But not this version of Petey. This version of Petey had fangs. Instead of front paws, he had mechanical claws, and one eye had been replaced with a metal eyepatch capable of firing a laser. He was half bear, half machine — a steampunk bear. Truth was, he looked kind of cool.
The rest of the bears had their own problems. Papa Bear peered from the screen with clouded eyes, his fur a white shroud; he looked like some sort of ursine sorcerer. Mama’s fur was gone completely, replaced by a coat of live rabbits that hung over a bear skeleton. And the bear kids? Danny didn’t think America’s parents would be too happy about their kids seeing a short film about zombie cannibal bears.
“Shit,” he muttered.
“‘Shit’ is right, my friend,” Sheffield said. He dropped into the chair on the other side of Danny’s desk. “I don’t know what’s going on here, but it’s gotta stop. What were you thinking?”
Truth was, Danny hadn’t been thinking. It happened every time he picked up his stylus and began to draw. At first, he felt in control, knew exactly what lines to put down, where to shade, how to make the pictures he saw in his head come to life. As he worked, though, he always fell into a sort of trance. This was what flow was like, he’d learned from his favorite art teacher. That moment when you no longer felt in control, and the thing you were creating just flowed through you, like a gift from the muses. Inspiration came straight from them, bypassed your brain, coursed through your hand and onto the page. Or iPad screen.
It was when that flow took over, though, that Danny got into trouble. He couldn’t seem to control what happened when he was under that spell. But surely he hadn’t emailed these bears gone wrong to Sheffield? That was career suicide.
“…career suicide,” Sheffield was saying. “It’s not just your reputation on the line, here, kid.”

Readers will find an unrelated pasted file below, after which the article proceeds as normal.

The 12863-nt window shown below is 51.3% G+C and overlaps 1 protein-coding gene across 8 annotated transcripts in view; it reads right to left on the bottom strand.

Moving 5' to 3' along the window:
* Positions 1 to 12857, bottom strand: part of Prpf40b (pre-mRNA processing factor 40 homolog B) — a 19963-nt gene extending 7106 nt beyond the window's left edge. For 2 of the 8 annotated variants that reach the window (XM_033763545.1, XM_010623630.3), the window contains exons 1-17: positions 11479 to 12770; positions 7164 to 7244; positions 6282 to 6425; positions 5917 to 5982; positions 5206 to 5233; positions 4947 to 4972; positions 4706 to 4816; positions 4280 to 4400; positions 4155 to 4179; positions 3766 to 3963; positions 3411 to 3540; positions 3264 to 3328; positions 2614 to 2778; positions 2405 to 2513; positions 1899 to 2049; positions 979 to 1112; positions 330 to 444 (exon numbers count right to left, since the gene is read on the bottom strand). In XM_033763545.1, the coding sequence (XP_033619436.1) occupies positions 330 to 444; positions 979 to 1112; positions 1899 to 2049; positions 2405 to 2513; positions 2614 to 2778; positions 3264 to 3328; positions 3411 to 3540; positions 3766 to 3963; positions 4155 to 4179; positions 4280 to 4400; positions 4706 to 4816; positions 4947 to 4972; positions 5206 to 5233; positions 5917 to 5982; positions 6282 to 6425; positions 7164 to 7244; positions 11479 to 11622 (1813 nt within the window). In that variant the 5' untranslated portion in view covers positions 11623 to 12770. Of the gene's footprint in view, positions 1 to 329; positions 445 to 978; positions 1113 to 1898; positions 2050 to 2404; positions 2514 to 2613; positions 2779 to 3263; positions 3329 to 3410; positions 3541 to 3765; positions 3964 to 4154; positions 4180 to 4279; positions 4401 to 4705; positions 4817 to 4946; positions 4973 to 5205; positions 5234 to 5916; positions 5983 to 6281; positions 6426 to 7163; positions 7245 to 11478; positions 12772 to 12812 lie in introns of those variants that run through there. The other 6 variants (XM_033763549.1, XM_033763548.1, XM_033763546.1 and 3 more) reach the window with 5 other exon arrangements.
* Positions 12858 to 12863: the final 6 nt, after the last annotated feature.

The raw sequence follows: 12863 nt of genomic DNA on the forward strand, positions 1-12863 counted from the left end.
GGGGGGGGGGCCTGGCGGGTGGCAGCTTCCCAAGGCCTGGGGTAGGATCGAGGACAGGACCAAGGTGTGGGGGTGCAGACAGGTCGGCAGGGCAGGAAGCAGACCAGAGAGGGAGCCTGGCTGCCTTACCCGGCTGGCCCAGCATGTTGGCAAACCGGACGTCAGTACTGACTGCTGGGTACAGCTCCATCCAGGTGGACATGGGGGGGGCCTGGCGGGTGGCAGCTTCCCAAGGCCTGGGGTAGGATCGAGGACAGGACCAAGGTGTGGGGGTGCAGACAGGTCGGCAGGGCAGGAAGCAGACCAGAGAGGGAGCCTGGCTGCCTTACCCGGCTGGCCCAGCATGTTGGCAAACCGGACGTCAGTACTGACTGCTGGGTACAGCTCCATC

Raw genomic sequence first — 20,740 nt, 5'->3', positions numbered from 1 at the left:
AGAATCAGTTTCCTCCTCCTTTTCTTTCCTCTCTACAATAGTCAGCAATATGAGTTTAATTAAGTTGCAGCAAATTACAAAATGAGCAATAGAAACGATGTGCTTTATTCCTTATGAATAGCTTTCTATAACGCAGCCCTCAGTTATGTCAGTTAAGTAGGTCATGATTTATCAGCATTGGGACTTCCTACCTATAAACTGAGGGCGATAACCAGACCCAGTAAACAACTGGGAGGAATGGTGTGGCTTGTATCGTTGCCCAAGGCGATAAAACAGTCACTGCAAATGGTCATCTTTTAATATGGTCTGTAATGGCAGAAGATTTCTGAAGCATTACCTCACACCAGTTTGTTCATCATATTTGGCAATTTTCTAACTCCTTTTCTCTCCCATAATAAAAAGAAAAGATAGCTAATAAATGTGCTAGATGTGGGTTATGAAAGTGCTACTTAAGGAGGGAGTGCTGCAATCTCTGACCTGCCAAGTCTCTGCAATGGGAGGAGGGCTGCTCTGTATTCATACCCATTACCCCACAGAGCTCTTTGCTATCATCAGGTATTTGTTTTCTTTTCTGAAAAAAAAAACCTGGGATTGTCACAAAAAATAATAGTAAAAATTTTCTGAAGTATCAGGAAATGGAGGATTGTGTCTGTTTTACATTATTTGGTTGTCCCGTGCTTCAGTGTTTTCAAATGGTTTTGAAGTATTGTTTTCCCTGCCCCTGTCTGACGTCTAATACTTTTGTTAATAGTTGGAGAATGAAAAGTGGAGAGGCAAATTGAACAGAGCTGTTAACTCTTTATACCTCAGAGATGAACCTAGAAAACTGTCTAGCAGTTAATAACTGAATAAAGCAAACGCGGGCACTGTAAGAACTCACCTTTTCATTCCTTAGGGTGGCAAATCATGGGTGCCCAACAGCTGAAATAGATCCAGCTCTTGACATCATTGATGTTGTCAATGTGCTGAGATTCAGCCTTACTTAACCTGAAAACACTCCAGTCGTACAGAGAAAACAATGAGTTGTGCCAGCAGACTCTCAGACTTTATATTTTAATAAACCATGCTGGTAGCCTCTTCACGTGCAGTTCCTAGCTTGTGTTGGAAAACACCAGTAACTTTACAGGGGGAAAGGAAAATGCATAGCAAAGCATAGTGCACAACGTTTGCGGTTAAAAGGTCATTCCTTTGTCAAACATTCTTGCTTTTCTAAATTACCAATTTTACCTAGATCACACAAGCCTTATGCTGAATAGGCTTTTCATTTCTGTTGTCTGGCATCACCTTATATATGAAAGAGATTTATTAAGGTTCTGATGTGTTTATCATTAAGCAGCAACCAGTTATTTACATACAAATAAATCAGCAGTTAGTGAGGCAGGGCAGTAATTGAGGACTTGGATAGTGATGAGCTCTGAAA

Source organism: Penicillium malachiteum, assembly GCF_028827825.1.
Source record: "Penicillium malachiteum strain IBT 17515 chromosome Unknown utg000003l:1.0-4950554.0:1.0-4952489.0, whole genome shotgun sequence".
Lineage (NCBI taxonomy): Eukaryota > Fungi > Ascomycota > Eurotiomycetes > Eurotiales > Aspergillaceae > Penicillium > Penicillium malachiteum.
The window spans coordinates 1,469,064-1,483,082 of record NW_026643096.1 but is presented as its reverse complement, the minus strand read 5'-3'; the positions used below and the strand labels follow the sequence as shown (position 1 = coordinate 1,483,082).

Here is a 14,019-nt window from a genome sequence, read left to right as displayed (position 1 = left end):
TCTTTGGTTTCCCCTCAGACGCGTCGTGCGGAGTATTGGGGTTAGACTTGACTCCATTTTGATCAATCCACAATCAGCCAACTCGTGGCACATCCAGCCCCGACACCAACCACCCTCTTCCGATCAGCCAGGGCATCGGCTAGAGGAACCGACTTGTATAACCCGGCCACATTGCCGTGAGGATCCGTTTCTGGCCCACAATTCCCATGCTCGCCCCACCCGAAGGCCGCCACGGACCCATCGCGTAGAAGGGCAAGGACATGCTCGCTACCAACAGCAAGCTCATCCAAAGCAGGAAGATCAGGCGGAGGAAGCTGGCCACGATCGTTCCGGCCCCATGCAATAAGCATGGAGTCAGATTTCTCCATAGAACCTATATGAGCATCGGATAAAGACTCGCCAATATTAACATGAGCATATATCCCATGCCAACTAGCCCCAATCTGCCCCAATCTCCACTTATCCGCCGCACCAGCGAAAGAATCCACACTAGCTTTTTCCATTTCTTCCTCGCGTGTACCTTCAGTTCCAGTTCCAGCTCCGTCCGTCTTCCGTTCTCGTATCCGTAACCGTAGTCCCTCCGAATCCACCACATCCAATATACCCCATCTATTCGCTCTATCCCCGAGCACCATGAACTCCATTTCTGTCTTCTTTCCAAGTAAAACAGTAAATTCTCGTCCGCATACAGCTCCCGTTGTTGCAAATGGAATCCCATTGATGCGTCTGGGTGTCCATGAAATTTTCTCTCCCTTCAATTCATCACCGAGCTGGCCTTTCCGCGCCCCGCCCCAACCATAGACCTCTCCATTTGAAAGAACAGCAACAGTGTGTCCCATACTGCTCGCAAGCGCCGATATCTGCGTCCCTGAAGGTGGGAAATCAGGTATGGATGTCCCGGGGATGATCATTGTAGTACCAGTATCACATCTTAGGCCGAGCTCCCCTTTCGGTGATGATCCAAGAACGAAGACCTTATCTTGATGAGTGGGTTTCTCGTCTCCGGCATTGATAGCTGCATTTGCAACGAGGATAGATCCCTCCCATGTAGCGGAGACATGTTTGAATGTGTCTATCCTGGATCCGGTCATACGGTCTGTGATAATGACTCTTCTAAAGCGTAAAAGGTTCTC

Danny tried not to resent Sheffield calling him “kid,” and failed. After all, they’d gone to school together. In the same grade. There was a time Danny had called him “Joey,” not Mr. Sheffield. Just because Joey “Fartface” Sheffield’s daddy owned the country’s most successful independent animation studio — something Joseph Senior had actually earned with his own talent and hard work — Joey Fartface had landed a position as lead animator, despite a monumental lack of real ability and exactly zero imagination. He’d kept his position by farming out the most difficult jobs to his underlings. Guys like Danny, in particular, who had actual skill and an expansive imagination.
Still. Danny wouldn’t have taken the job if he hadn’t needed it. If it wasn’t at least a foot in the door. He wouldn’t work for Sheffield forever. Already, the higher-ups had started to take notice of him, even despite Sheffield’s attempts to take credit for Danny’s work. Why, Joseph Senior himself had stopped by Danny’s cube only a week ago to compliment him on the robot character he’d developed. Said it showed that Danny had “real imagination.” Joey Fartface had deemed the robot “too scary” for kids, so Danny had no clue how Joseph Senior had ended up seeing it. But he’d liked it; that’s what mattered.
“…even listening?” Fartface Sheffield was saying. “I’m going to do the generous thing here, Danny-boy — ”
Danny stabbed a sharpened pencil into his own thigh to keep himself from telling Sheffield to fuck off.
“ — and give you one more chance. Because like I said, I’m the one who got you this job, and I’m lead animator. So it’s my hide that’s gonna get tanned if I have to bring Psycho Bears to the table tomorrow. Do it again, and do it right this time.”
“Joe — Mr. Sheffield, I mean.” Danny grimaced. “It’s already after five. I told my kids I wouldn’t be late tonight.”
“Should’ve thought of that before you drew this garbage.” Sheffield was already out the door, his words fired back over his shoulder. “Do it again.”
So Danny did it again, after the phone call home. After the explanations and apologies. He could hear his kids in the background, giggling, playing. He’d been planning on drawing with them tonight — his favorite kind of drawing, when the kids would scribble a shape, and then Danny would create something from that shape. Those drawings, he never lost control of. Those drawings flowed, too, but not like the stuff he came up with for Pixel.
He drew the Bear family again. Drew the friend, Petey. Drew their neighbor, ungainly Mr. Moose. They all started out right, but they ended wrong. Who wanted bears with horns? A panda with the scaly wings of a dragon? Who wanted a moose that looked like a monster from another dimension altogether?
Danny’s cell phone buzzed, and he glanced at the clock as he answered. Midnight? Shit.
“You missed bedtime again,” his wife said.
“I’m sorry, I really am.” Danny swiped the Bears and their friends away. Mindlessly sketched as he talked with his wife. “I didn’t realize the time.”
“I know you said you were going to be late, but Danny — this is nuts. You’re not a surgeon or a firefighter.”
He drew a bulbous head with one great eye. Tentacles.
“I don’t get why you let that Fartface guy push you around.”
“I told you, Annie. He’s my boss.”
The octopus took shape on the screen almost independent of his hand.